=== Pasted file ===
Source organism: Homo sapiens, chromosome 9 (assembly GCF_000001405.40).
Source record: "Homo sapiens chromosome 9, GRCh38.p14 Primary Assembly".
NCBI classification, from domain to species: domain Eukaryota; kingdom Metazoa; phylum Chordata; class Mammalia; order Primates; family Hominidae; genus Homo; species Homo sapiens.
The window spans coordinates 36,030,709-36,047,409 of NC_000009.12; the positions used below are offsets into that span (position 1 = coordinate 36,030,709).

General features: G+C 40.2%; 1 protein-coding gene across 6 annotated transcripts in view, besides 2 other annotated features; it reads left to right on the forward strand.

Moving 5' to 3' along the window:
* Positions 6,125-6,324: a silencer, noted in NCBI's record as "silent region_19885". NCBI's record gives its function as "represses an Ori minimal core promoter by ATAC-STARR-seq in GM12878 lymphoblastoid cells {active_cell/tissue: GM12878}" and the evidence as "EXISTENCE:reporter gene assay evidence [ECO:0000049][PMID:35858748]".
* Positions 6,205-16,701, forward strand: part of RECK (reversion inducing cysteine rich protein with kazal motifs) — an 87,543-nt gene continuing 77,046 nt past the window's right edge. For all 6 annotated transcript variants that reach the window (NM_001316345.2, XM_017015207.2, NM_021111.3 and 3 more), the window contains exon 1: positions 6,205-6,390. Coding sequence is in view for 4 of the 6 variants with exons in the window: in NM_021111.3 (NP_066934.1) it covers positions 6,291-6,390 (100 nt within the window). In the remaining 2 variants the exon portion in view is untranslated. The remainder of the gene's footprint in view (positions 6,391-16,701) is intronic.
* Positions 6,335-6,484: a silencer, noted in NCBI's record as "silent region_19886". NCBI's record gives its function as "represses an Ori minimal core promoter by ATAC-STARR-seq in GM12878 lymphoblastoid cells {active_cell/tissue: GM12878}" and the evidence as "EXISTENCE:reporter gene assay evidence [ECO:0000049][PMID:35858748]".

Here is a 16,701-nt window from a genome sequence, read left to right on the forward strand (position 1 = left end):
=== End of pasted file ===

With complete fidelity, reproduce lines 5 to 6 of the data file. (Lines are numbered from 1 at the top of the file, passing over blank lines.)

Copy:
General features: G+C 40.2%; 1 protein-coding gene across 6 annotated transcripts in view, besides 2 other annotated features; it reads left to right on the forward strand.

Moving 5' to 3' along the window: